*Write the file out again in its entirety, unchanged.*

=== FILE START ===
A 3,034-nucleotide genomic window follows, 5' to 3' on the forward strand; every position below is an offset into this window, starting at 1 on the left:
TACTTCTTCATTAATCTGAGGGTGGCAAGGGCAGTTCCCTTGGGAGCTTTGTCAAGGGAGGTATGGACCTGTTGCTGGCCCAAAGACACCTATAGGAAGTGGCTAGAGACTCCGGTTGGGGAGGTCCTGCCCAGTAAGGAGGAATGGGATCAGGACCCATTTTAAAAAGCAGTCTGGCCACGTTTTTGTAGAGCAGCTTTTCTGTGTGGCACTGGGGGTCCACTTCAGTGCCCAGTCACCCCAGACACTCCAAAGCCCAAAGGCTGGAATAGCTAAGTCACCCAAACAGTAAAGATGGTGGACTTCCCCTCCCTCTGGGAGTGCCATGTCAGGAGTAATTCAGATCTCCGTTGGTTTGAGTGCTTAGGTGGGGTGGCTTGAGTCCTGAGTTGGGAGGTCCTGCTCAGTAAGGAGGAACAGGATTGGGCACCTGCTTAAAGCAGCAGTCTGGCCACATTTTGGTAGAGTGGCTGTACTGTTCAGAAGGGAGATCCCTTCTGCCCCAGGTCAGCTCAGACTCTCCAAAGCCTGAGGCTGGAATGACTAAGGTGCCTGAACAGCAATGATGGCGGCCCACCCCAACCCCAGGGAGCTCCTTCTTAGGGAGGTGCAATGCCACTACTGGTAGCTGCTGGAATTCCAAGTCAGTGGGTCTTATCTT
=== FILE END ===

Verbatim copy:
A 3,034-nucleotide genomic window follows, 5' to 3' on the forward strand; every position below is an offset into this window, starting at 1 on the left:
TACTTCTTCATTAATCTGAGGGTGGCAAGGGCAGTTCCCTTGGGAGCTTTGTCAAGGGAGGTATGGACCTGTTGCTGGCCCAAAGACACCTATAGGAAGTGGCTAGAGACTCCGGTTGGGGAGGTCCTGCCCAGTAAGGAGGAATGGGATCAGGACCCATTTTAAAAAGCAGTCTGGCCACGTTTTTGTAGAGCAGCTTTTCTGTGTGGCACTGGGGGTCCACTTCAGTGCCCAGTCACCCCAGACACTCCAAAGCCCAAAGGCTGGAATAGCTAAGTCACCCAAACAGTAAAGATGGTGGACTTCCCCTCCCTCTGGGAGTGCCATGTCAGGAGTAATTCAGATCTCCGTTGGTTTGAGTGCTTAGGTGGGGTGGCTTGAGTCCTGAGTTGGGAGGTCCTGCTCAGTAAGGAGGAACAGGATTGGGCACCTGCTTAAAGCAGCAGTCTGGCCACATTTTGGTAGAGTGGCTGTACTGTTCAGAAGGGAGATCCCTTCTGCCCCAGGTCAGCTCAGACTCTCCAAAGCCTGAGGCTGGAATGACTAAGGTGCCTGAACAGCAATGATGGCGGCCCACCCCAACCCCAGGGAGCTCCTTCTTAGGGAGGTGCAATGCCACTACTGGTAGCTGCTGGAATTCCAAGTCAGTGGGTCTTATCTT